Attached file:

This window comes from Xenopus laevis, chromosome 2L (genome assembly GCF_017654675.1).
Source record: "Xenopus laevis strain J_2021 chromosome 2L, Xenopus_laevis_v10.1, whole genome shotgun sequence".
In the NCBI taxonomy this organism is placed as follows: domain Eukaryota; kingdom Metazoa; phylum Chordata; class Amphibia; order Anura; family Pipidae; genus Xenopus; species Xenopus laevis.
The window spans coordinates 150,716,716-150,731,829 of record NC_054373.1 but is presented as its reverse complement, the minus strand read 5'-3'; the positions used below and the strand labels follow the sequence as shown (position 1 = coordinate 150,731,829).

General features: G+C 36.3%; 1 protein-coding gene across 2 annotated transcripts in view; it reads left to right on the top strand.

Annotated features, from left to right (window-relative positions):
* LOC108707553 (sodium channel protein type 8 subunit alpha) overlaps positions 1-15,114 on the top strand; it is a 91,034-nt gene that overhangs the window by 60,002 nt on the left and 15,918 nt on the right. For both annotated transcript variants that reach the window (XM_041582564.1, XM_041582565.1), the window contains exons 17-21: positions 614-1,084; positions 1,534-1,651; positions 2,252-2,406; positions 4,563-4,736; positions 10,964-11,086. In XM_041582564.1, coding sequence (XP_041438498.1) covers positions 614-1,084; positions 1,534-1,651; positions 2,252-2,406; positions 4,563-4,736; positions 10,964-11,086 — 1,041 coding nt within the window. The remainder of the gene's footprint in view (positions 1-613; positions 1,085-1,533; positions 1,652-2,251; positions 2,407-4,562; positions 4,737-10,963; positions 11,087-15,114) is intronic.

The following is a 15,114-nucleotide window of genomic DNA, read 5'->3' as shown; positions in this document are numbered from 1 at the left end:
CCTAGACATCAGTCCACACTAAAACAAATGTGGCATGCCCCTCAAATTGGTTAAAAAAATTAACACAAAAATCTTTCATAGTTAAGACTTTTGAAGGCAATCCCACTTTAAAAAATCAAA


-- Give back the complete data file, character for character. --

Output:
This window comes from Xenopus laevis, chromosome 2L (genome assembly GCF_017654675.1).
Source record: "Xenopus laevis strain J_2021 chromosome 2L, Xenopus_laevis_v10.1, whole genome shotgun sequence".
In the NCBI taxonomy this organism is placed as follows: domain Eukaryota; kingdom Metazoa; phylum Chordata; class Amphibia; order Anura; family Pipidae; genus Xenopus; species Xenopus laevis.
The window spans coordinates 150,716,716-150,731,829 of record NC_054373.1 but is presented as its reverse complement, the minus strand read 5'-3'; the positions used below and the strand labels follow the sequence as shown (position 1 = coordinate 150,731,829).

General features: G+C 36.3%; 1 protein-coding gene across 2 annotated transcripts in view; it reads left to right on the top strand.

Annotated features, from left to right (window-relative positions):
* LOC108707553 (sodium channel protein type 8 subunit alpha) overlaps positions 1-15,114 on the top strand; it is a 91,034-nt gene that overhangs the window by 60,002 nt on the left and 15,918 nt on the right. For both annotated transcript variants that reach the window (XM_041582564.1, XM_041582565.1), the window contains exons 17-21: positions 614-1,084; positions 1,534-1,651; positions 2,252-2,406; positions 4,563-4,736; positions 10,964-11,086. In XM_041582564.1, coding sequence (XP_041438498.1) covers positions 614-1,084; positions 1,534-1,651; positions 2,252-2,406; positions 4,563-4,736; positions 10,964-11,086 — 1,041 coding nt within the window. The remainder of the gene's footprint in view (positions 1-613; positions 1,085-1,533; positions 1,652-2,251; positions 2,407-4,562; positions 4,737-10,963; positions 11,087-15,114) is intronic.

The following is a 15,114-nucleotide window of genomic DNA, read 5'->3' as shown; positions in this document are numbered from 1 at the left end:
CCTAGACATCAGTCCACACTAAAACAAATGTGGCATGCCCCTCAAATTGGTTAAAAAAATTAACACAAAAATCTTTCATAGTTAAGACTTTTGAAGGCAATCCCACTTTAAAAAATCAAA